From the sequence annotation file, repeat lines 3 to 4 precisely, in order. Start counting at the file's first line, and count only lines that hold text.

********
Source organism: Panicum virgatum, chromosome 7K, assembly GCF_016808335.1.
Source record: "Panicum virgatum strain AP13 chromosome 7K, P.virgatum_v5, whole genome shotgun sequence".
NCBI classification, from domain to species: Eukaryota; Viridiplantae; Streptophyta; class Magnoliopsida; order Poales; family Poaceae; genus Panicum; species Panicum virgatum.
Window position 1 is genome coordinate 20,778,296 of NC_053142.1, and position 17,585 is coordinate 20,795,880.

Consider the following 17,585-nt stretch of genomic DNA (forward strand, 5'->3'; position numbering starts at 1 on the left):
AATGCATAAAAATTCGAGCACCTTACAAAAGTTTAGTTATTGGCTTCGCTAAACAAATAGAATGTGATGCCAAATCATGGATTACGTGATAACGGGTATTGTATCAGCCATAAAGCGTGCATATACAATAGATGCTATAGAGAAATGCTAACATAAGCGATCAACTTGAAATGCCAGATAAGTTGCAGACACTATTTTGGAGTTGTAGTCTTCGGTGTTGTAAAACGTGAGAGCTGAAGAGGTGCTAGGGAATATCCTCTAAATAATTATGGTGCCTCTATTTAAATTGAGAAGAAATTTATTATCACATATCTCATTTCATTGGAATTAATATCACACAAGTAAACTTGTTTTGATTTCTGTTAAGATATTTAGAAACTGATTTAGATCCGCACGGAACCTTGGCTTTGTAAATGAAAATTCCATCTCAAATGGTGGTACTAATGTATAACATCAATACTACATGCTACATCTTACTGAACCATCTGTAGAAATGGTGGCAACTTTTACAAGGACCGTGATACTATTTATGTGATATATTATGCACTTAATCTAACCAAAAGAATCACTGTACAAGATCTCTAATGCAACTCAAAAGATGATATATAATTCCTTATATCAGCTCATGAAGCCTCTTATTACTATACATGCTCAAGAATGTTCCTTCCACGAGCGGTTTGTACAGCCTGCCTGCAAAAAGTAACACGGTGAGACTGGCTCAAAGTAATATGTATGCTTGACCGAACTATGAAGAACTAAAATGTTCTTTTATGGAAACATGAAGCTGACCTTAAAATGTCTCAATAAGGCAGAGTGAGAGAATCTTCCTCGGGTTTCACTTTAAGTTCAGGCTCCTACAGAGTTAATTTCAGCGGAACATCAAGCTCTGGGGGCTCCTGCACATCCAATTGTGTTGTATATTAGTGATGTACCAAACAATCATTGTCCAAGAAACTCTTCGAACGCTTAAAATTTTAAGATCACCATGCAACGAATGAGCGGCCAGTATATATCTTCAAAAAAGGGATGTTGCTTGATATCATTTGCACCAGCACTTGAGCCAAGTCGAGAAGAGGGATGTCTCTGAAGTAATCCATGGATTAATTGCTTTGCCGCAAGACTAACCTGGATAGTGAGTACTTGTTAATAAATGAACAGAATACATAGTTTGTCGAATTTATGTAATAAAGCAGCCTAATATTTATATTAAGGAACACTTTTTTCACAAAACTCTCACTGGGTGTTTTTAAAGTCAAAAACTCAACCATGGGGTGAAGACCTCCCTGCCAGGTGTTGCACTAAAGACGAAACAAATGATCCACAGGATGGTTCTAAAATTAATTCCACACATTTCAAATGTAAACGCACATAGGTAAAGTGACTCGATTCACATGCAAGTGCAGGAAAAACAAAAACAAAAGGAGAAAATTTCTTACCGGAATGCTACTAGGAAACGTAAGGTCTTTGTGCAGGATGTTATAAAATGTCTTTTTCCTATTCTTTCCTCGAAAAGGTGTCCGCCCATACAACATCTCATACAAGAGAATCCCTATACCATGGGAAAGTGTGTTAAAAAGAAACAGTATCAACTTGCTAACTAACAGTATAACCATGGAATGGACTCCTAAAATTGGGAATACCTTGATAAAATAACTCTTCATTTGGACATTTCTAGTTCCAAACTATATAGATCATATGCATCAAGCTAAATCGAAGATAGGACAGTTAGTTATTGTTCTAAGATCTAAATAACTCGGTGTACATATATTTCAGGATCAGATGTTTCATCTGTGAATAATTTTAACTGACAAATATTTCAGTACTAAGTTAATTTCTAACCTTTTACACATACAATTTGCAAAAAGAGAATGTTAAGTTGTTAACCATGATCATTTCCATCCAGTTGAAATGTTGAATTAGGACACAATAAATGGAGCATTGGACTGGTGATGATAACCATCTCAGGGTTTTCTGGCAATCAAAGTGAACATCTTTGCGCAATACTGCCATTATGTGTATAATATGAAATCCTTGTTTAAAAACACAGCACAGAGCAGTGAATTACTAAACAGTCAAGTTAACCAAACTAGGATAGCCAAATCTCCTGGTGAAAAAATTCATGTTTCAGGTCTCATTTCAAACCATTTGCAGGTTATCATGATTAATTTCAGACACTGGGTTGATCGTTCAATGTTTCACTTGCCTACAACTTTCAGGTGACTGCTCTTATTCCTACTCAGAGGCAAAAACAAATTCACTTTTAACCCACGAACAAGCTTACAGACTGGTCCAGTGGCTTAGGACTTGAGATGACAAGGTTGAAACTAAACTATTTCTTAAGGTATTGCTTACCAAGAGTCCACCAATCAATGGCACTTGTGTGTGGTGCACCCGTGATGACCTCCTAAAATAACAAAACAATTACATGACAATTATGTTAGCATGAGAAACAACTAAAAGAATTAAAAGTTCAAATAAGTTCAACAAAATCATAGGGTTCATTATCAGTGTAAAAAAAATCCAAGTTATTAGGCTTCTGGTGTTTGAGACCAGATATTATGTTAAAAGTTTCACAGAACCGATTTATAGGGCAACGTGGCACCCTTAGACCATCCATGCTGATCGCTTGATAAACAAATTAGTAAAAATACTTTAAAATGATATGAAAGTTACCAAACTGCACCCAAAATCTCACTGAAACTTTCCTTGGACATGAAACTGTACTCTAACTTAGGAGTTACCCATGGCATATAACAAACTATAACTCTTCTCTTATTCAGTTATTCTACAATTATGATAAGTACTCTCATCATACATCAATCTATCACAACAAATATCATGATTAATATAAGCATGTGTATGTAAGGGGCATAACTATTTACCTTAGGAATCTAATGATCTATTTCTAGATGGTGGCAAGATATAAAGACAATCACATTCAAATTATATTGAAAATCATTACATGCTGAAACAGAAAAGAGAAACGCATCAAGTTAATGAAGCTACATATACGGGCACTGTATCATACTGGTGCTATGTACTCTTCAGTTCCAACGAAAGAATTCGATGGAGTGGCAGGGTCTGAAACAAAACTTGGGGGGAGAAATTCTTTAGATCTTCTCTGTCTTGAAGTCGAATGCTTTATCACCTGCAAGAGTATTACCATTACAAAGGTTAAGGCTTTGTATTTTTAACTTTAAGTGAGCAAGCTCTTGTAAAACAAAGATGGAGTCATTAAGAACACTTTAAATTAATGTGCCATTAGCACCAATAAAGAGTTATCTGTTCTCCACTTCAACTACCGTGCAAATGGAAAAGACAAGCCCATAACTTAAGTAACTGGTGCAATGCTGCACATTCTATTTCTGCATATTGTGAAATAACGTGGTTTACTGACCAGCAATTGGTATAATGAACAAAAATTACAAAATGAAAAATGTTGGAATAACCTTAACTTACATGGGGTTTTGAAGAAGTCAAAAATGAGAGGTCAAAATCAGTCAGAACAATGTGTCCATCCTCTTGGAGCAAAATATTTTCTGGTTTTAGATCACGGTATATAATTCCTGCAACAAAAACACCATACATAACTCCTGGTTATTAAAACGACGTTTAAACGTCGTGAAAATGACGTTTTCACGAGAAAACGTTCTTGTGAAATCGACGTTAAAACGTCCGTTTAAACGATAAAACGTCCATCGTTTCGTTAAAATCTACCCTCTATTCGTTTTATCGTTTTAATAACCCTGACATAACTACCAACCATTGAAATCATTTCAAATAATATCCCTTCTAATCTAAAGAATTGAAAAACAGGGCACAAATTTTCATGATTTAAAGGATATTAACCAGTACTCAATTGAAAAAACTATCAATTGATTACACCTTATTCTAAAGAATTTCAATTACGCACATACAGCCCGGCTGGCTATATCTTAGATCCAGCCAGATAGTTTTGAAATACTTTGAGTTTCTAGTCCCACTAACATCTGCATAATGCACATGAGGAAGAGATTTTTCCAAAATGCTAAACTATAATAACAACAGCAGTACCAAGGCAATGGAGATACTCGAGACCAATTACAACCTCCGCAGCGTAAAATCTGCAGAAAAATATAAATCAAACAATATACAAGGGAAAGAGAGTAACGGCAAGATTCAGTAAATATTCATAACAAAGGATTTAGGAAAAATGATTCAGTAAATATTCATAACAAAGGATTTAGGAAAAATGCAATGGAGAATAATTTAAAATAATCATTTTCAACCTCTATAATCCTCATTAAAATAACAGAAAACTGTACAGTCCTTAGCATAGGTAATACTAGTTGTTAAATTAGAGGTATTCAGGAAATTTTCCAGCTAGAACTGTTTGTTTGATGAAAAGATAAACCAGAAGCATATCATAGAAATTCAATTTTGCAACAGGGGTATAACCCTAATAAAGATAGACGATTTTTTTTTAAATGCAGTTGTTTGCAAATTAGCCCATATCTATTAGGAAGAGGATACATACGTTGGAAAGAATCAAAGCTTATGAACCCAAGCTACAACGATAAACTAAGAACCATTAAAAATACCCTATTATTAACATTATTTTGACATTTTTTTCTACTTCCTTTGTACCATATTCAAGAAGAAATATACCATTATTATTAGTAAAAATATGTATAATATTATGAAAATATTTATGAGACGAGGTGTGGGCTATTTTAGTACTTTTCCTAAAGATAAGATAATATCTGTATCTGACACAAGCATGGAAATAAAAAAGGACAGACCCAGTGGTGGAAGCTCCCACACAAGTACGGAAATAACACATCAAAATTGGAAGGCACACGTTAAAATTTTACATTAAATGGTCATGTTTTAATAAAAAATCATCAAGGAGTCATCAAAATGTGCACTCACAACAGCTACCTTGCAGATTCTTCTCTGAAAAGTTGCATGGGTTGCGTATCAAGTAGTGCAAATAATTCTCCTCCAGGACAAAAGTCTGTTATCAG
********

NCBI classification, from domain to species: Eukaryota; Viridiplantae; Streptophyta; class Magnoliopsida; order Poales; family Poaceae; genus Panicum; species Panicum virgatum.
Window position 1 is genome coordinate 20,778,296 of NC_053142.1, and position 17,585 is coordinate 20,795,880.